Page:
Novatek still bullish on Yamal LNG prospect
Cut off from Western financing, the Russian gas firm is relying on Chinese and Russian backers to fund its export project
Western sanctions on Russia have made progress more difficult at Yamal LNG, Novatek’s liquefied natural gas project on the northern peninsula. But Mark Gyetvay, the firm’s chief financial officer, says he remains hopeful that financing will be concluded for the $27bn development and that production from the plant will start in the second half of 2017.
“We underestimated the difficulties, given the sanctions environment, for closing some of the financing, particularly where it relates to Western banks. But, at the same time, it hasn’t really delayed the project, because the shareholders have continued to make investments,” Gyetvay told Petroleum Economist in an interview in Florence.
Yamal LNG was envisaged as a 16.5m tonne-a-year three-train venture, to be completed by 2021. But US sanctions against Novatek, which holds 50.1% of the project, have brought doubts about funding for later stages of development. Novatek is co-owned by Gennady Timchenko, who has been the target of US sanctions since the 2014 Ukraine crisis due to his relationship with Russian president Vladimir Putin.
Gyetvay says the sanctions have left Novatek unable to raise new US dollar debt of greater than 90 days. “It has obviously had an impact on the concluding of the financial structure for the loan arrangements that we have.” An arrangement with Chinese and Russian banks has, however, allowed them to “pick up the slack”. Novatek, says Gyetvay, is “comfortable with that. “We have enough finance to continue, but obviously we would like to close the structure as quickly as possible.”
Novatek’s main partners in the project are Total and China’s CNPC, which each holds 20% (Total has a direct stake of around 18% in Novatek itself). The other 9.9% stake in Yamal is held by China’s Silk Road Fund, which acquired its holding from Novatek in 2015.
Around 95% of the project’s initial production is said to have been sold on long-term contracts to buyers in Europe and Asia, including Shell and French utility Engie. Energy trader Gunvor, which Timchenko co-founded, may also agree a sales tie-up with Yamal.
The project initially struggled to get financing on acceptable terms from Chinese banks, while European funding has also been complicated by Western sanctions. However, the Yamal is now believed to have secured around $15bn of the cash it needs, thanks to a spurt in commitments over the past few months from the partners, banks and also Russia’s National Welfare Fund – part of the country’s sovereign wealth fund – which has agreed two $1.2bn loans to Yamal in recent months.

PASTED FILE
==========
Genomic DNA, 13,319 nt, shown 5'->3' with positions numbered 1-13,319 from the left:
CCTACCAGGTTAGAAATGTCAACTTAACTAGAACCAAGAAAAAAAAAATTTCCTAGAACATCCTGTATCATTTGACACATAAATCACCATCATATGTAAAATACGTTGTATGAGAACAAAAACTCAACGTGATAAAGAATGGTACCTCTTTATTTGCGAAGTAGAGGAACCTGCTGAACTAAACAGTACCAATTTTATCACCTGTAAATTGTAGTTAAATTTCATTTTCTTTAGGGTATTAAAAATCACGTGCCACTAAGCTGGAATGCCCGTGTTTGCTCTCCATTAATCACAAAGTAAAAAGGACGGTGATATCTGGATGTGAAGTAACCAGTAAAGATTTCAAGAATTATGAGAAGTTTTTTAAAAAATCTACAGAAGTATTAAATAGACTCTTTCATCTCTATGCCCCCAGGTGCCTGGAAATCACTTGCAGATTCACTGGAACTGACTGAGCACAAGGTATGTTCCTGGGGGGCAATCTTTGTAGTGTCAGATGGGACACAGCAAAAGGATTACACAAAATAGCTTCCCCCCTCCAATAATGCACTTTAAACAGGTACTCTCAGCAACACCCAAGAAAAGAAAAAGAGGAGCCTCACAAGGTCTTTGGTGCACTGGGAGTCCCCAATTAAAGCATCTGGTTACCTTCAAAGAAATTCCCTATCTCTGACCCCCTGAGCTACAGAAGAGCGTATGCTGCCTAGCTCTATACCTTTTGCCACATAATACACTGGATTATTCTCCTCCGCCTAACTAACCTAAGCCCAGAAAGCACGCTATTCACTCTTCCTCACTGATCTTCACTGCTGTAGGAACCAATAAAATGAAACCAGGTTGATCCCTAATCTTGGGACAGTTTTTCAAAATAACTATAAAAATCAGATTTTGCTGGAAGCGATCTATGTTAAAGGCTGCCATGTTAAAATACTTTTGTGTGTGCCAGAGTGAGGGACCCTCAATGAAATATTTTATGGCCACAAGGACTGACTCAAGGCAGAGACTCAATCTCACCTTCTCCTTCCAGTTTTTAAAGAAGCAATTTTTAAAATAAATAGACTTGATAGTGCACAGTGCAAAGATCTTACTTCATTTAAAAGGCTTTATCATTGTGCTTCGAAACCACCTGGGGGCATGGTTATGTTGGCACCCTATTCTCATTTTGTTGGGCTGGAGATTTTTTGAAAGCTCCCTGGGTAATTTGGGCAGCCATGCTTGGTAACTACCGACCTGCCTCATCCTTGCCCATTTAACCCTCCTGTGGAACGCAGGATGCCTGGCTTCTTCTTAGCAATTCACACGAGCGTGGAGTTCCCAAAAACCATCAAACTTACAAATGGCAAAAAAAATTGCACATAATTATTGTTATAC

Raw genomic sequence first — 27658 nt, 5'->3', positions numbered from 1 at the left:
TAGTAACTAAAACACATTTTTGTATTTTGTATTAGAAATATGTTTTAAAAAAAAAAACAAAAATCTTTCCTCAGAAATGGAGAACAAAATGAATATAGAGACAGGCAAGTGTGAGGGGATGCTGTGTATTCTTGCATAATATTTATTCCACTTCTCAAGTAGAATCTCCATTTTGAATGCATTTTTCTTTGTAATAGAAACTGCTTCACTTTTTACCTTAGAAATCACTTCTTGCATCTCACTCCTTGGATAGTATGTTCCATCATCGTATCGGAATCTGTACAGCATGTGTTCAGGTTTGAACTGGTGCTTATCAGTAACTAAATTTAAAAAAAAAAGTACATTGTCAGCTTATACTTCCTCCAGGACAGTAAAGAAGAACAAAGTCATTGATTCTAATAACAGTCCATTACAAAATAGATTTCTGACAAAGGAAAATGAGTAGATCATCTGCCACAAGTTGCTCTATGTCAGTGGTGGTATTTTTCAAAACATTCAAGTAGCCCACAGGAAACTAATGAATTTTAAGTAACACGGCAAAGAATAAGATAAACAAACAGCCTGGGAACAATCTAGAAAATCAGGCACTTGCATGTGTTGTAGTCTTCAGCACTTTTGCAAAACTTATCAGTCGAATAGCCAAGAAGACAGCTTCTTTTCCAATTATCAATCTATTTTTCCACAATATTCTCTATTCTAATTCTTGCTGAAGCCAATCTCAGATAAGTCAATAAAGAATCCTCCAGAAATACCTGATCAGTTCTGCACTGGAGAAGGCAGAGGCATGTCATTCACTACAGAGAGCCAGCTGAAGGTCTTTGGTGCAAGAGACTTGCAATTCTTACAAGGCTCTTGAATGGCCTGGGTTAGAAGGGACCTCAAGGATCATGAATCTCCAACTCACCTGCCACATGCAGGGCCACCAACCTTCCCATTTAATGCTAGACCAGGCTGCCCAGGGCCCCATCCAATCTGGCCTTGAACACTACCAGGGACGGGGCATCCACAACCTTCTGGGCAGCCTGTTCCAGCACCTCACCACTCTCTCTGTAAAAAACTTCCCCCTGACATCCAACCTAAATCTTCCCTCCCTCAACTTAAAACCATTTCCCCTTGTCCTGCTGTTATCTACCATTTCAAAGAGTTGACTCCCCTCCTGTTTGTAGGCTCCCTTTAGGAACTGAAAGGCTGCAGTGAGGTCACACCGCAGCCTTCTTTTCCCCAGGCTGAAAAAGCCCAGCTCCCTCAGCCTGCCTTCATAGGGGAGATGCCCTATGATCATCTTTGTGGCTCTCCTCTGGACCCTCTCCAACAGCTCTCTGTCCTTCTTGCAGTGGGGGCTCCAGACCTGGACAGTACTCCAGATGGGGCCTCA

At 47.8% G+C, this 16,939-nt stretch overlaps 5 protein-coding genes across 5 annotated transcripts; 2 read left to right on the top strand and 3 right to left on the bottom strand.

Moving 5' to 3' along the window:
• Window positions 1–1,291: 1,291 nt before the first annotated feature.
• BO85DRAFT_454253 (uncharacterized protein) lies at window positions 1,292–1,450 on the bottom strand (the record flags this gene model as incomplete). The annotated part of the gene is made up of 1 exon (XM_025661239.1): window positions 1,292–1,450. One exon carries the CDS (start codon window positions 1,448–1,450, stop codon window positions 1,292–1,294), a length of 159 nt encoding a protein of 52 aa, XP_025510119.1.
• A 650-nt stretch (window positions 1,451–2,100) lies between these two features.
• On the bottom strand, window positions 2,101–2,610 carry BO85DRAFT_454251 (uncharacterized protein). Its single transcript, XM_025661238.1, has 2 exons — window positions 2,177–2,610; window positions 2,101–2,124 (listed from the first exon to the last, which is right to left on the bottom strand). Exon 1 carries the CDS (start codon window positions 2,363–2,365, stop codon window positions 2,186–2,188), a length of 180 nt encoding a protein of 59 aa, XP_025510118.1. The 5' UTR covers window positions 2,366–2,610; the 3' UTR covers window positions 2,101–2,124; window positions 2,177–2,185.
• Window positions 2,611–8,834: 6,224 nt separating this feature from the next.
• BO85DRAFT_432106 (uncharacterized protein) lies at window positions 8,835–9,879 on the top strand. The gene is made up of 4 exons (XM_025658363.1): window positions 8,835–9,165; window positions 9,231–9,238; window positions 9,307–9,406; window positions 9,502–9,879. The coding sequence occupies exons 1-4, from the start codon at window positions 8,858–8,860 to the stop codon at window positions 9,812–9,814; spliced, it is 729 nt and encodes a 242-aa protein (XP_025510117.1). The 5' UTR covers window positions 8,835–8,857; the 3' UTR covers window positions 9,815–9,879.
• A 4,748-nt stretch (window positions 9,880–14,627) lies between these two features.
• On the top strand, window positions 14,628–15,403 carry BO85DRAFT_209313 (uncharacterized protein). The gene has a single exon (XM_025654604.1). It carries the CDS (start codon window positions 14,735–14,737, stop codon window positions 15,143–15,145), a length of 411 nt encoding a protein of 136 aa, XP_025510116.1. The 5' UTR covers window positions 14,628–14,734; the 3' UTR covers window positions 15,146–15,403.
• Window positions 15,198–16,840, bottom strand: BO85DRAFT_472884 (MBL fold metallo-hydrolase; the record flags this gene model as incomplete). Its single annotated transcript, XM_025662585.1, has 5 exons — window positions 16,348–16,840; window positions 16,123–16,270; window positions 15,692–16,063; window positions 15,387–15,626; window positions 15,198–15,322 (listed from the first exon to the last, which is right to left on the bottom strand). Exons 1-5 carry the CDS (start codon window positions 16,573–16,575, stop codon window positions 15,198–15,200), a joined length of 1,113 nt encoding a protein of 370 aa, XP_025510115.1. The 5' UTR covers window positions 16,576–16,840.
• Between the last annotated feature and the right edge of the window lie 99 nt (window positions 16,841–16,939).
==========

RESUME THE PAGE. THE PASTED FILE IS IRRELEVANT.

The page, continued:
As part of its deal to take a stake in Yamal, the Silk Road Fund – a vehicle for a group of Chinese insurers to invest in foreign infrastructure projects – agreed to inject an initial sum of around €0.73bn. The deal was approved by the Russian government in late January. Around the same time, Russian economy minister Alexey Ulyukaev also discussed possible financing of Yamal by banks with his French counterpart Emmanuel Macron.
Options through expense
Falling LNG prices in Asia and the complexity of Yamal LNG’s development in Russia’s far north have raised other doubts about the project’s viability. But Gyetvay, speaking to PE during GE Oil and Gas’s annual meeting in Florence, says the low cost of gas supplied to the project will make it competitive with LNG coming on stream elsewhere. While feedstock gas for an Australian project might cost $5-6 per million British thermal units, for example, Yamal will secure its gas for $0.50-0.60, he says.
While he concedes that other LNG projects have a competitive edge in terms of shipping to markets in Asia and elsewhere, Novatek will make use of the Northern Sea Route across the top of Russia – shipping either west to Europe or eastwards to Asia.
Acquiring a fleet of Arctic ice-class LNG tankers to ship the gas is a major expense, potentially running to around $5bn if the envisaged 16 vessels are eventually ordered to carry production from the three planned trains. Work on the first of the 170,000-tonne, 300-metre-long “Yamalmax” vessels, ordered by Russian state-owned Sovcomflot, started in 2014 at one of Daewoo Shipbuilding & Marine Engineering’s South Korean shipyards. This first vessel will be used for training and testing. Further vessels have been ordered by various Asian, European and Canadian companies hoping to take Yamal’s output.